29 June 2022

Rachel’s Theatre Challenge in Woodbridge… at the Riverside

By Rachel Sloane
The Riverside Theatre, Cinema and Restaurant, Woodbridge

When I was newly married, The Riverside Theatre (which opened in 1915 as the Woodbridge Electric Theatre) was our nearest cinema, but it was in sore need of some love and attention. I can’t listen to the music of Saturday Night Fever without remembering the sewn patch in the middle of the screen! 

Luckily, in 1985, new owners restored and refurbished it into a venue worth going to, with a cinema/theatre, seating 288, and a very nice restaurant. It was also, by then, the home of the Company of Four, a local am-dram group and I saw some productions there, as well as films. 

More recently, after another more modern theatre opened in the town, there have been fewer live shows there, so I was worried that I may have had to miss the Riverside out of this series. Then I spotted that the Company of Four were putting on their 50th anniversary production, back at their old home. I dropped everything, drove to Woodbridge and bought a ticket on the door. 

The programme notes filled in the details that I had forgotten or never knew. The Woodbridge Cinema became a theatre with a stage thanks to the drama group.

From the original Woodbridge Youth Club’s drama group, in 1972 a new independent drama company was suggested by four of the leaders (Harry Reeve, John Morris, Don Spall and Mike Warden). They called themselves Company of Four, after the Group 4 security van that Mike had passed on his way to their meeting in the cinema!

Variety shows and pantomimes followed, first performed on a temporary stage. A permanent stage was then created using scaffolding, packing cases and hardboard…  and that is still the base of the stage today. Professional acts also appeared at The Riverside. In 1976 the Company of Four began putting on the large scale variety shows and pantomimes they became well-known for.

The auditorium.

Today the theatre/cinema is attractive and comfortable with new seating. A proscenium arch, curtains and tabs give the stage a traditional feel. The restaurant is now known as A-Listers concept bar, and currently there is a marquee for extra seating on the forecourt area. The council carpark is alongside.

Thank You Very Much a Musical Celebration, by the Company of Four.

This was the show to celebrate fifty years of ‘entertainment in music, song and dance’. A storyline had been created by Oliver Fosker, who was also the producer and one of the lead characters, whose conversations  linked the song and dance sections of the show.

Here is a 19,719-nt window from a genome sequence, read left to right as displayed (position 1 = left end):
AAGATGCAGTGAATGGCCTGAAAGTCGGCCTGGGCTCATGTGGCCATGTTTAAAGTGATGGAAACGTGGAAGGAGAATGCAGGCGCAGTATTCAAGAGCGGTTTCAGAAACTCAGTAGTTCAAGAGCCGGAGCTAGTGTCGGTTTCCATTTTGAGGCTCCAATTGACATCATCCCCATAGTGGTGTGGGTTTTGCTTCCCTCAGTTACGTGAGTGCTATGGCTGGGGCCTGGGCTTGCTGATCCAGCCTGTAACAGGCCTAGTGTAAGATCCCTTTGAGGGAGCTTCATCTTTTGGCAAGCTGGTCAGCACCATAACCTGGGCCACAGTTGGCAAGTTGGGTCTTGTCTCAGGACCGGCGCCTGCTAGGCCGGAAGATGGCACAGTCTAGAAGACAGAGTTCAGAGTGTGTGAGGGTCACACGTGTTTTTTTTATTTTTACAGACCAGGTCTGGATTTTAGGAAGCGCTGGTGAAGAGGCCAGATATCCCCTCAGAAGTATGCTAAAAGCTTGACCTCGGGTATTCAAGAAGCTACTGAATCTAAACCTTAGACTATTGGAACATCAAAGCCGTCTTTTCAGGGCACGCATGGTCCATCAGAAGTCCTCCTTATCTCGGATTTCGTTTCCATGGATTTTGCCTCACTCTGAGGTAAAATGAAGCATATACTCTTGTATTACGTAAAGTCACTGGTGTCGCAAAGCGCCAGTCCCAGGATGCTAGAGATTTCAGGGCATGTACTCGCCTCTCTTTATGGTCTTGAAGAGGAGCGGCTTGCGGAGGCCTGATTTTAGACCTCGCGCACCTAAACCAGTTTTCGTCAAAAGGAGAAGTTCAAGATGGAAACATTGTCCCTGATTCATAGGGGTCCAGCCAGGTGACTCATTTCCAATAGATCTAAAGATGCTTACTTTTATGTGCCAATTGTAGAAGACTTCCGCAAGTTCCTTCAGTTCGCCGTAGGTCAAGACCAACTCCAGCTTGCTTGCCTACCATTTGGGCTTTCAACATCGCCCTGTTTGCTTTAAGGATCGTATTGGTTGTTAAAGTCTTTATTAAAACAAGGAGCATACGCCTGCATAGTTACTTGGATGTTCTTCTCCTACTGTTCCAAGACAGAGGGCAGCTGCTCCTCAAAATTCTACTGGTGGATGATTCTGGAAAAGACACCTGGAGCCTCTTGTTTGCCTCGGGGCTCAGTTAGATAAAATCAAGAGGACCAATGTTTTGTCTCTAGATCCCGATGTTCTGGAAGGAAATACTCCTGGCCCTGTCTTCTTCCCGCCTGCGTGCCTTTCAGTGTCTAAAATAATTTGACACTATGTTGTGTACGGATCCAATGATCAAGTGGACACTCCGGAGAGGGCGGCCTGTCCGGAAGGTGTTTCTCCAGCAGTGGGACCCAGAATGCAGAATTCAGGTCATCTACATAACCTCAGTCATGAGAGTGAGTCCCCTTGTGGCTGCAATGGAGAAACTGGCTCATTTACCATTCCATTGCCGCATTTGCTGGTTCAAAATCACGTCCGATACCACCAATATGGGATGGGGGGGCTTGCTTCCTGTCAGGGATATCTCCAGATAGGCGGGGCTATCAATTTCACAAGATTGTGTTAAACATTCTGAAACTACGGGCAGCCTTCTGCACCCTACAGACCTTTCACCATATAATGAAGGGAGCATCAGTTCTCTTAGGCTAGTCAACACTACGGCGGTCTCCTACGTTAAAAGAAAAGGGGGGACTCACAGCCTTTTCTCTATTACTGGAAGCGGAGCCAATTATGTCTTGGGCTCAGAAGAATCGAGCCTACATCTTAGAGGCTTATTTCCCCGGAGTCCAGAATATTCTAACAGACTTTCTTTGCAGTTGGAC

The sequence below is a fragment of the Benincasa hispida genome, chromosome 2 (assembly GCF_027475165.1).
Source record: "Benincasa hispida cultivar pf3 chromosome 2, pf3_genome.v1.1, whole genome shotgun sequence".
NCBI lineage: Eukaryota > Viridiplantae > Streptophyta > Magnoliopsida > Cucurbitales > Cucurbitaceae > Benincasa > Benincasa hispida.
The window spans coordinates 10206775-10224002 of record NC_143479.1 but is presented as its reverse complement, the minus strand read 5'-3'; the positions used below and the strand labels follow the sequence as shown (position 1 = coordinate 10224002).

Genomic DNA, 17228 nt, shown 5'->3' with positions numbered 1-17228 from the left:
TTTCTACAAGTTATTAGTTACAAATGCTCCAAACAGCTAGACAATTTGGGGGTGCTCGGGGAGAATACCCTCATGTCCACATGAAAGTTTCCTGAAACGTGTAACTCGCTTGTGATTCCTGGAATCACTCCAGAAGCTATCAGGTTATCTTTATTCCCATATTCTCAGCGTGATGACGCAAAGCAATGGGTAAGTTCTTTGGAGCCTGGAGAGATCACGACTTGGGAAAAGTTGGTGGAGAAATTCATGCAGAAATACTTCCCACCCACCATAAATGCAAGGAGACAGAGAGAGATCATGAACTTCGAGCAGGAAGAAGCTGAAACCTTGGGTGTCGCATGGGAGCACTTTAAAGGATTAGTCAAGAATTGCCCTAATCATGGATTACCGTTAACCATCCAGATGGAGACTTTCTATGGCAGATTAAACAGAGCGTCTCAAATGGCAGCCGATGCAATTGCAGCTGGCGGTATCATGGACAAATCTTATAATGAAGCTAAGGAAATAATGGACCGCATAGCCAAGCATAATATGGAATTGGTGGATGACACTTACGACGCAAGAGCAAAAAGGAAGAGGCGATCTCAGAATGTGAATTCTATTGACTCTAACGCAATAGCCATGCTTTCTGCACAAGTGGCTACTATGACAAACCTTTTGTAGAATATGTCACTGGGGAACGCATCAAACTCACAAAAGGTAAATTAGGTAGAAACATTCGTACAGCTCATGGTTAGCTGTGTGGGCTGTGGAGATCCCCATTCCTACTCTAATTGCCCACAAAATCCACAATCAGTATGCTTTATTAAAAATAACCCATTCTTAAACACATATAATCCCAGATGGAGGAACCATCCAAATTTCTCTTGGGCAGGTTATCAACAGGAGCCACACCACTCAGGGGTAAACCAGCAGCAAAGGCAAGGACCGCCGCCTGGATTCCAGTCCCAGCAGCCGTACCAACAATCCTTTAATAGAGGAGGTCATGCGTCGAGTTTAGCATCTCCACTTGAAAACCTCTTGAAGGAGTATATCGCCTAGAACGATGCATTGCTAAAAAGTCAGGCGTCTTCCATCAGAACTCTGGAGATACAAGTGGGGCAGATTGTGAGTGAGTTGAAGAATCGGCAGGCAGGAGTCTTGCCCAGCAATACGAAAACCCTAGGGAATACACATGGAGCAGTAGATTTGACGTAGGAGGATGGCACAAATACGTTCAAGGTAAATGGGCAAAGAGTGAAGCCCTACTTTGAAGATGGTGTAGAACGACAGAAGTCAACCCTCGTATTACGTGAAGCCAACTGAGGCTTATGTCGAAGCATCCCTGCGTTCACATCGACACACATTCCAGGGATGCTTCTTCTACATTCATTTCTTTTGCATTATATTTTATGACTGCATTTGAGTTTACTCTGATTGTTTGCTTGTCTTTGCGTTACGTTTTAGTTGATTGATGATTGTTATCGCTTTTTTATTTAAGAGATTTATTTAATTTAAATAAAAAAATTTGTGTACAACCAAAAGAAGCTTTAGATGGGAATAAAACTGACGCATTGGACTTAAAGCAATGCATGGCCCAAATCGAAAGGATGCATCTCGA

Programme – Company of Four 50th anniversary show

Just before the real start of the show, we saw ‘stage hands’ appeared, armed with a ladder and toolbox, and an entrance to a church hall, with a sign saying ‘Youth Club Show Tonight.’ Gradually the ‘audience’ (the cast) arrived, showed their tickets and went through the doorway. The curtains opened for the first set which was titled ‘The Youth Club – first stage performance’ and we were off on a song and dance journey.

It was loosely based on the real story of The Company of Four but, amusingly, that name was considered by Bill (played by Oliver Fosker), Sally (Sheree Driver) Charlie (Julian Illman) and Hattie (Kathryn Bryant, but rejected in favour of The Spotlight Players! 

The conversations between this group related the development of the drama group,  linking scenes such as Old Time Music Hall, and a pantomime mash-up of Cinderella, Snow White and Jack and the Beanstalk, with a very funny pantomime dame. Scenes of 1940’s wartime celebration show, West End and then Broadway Musicals, led on to the finale – Red White and Blue, with lots of flags! The four principal characters also provided some love interest along the way … I assume that was just in the Spotlight Players and not the Company of Four!

Having said that, this is a family am-dram group with multiple generations performing, with some small dancers ( the smallest, aged five was very cute) through to teenagers, parents and a few grandparent’s, I suspect!

The Company of Four always sing well, and unusually for an am-dram group, don’t leave all the dancing to the ‘dancers’ (who did some great can-can and  ‘Tiller Girls’ dancing ) but every chorus member also dances too. Singing, there were some excellent solos and, from the reaction of the audience, quite a few past members from over the 50 years were there to reminisce and cheer the performers on!

The costumes and scenery were good (although some of the scene changes behind the curtains were a little noisy), everyone smiled, sung their hearts out and were loving every moment. What was also pleasing (as I am far from svelte) was the complete confidence of the members of the cast (of all shapes and sizes) who were completely un-phased by wearing slightly revealing costumes, identical to the youngsters on stage! This must be a Company of Four thing, as the programme list of several past members who went into show business, included June Allum, who aged 40 was one of the Jelly Rolls tap-dancers!

A great night of song and dance, the Company of Four celebrated their 50th birthday in style. 

22-25 June 2022